These lakes are all located near tectonically active areas, where volcanic gases like CO2 flow upwards from deep beneath the Earth. The lakes are deep, and seasonal temperature changes do not mix the waters from top to bottom. Instead, the dissolved gas collects in the denser bottom layers, which are then sealed by a ‘cork’ of pressure from the waters above. These lakes can really explode like a champagne bottle if the gases build up to the point where bubbles develop. A drought, for example, may drop lake levels and relieve pressure on the gassy waters below; a landslide, earthquake, or lava eruption at the lake’s bottom could rearrange the water layers or provide enough heat to induce gas to bubble out.
In August 1986, the destructive potential of these lakes was demonstrated when Lake Nyos in Cameroon erupted with a boom that some people mistook for a nuclear test. More than 1,700 humans and 3,500 animals died as 1 cubic kilometer of heavier-than-air CO2 inundated low-lying areas, smothering them.
Following the explosion, to ensure this event didn’t happen again, physicist and engineer Michel Halbwachs, then at the University of Savoie in Chambéry, France, and his colleagues put a pipe into the lake from a floating pier and sucked up deep, gassy waters in 2001. This resulted in a self-powered fountain that allowed gas to vent in a miniature, controlled limnic eruption. In 2011, the team installed two more pipelines, and by 2019, Halbwachs and his colleagues believed Lake Nyos had been “completely emptied of dangerous levels of dissolved carbon dioxide.”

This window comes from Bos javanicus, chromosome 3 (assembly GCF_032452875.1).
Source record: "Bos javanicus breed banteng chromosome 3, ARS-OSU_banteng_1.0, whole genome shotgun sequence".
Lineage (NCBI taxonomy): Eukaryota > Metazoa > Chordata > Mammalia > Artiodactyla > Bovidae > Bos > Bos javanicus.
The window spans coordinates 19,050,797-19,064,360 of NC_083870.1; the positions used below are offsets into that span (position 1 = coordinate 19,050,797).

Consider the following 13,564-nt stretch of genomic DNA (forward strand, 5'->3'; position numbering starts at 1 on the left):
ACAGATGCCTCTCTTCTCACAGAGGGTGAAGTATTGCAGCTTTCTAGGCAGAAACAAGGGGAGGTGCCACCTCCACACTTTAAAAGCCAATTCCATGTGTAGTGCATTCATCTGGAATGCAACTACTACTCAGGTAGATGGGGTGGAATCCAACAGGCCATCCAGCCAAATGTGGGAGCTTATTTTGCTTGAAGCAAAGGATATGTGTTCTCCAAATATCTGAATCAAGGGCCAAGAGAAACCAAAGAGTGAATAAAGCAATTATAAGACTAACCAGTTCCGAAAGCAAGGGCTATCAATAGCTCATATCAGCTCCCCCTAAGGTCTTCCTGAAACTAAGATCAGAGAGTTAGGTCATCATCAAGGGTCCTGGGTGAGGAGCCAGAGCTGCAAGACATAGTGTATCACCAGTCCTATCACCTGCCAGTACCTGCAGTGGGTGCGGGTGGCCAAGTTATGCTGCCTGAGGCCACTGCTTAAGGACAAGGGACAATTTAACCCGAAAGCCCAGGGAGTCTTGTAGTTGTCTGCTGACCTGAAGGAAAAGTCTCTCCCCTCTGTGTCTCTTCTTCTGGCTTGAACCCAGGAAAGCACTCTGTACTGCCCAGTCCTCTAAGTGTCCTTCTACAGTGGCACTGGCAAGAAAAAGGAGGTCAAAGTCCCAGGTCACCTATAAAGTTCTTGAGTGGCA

Halbwachs next turned his attention to Lake Monoun, which had erupted at a much lesser scale in 1984. By 2009, the lake was considered degassed after the venting pipes were constructed. Halbwach’s firm, Limnological Engineering, recently won a $5 million contract to degas CO2 from the Gulf of Kabuno, a tiny tributary of Lake Kivu with significant CO2 concentrations at shallow depths. Since 2017, the firm has been running a trial project.
Despite the potential threat that Kivu poses, there is a lot of debate over the fundamentals, such as the source of the gases, whether they are rising, and even if Lake Kivu has ever erupted. Although there are 9 brown layers in the sediments showing that mixing events have occurred in the past 2,000 years, experts have found no evidence of any violent events in the past 12,000 years that could be called limnic eruptions. Others believe there was at least one eruption 4,000 years ago, based on the evidence.
What might be surprising to many is the abundance of life within such a potentially deadly lake. The surface waters of the lake are crystal clear, and abundant with fish. Thanks to hydrothermal springs, the water temperature and salinity dramatically change around 260 meters below the surface.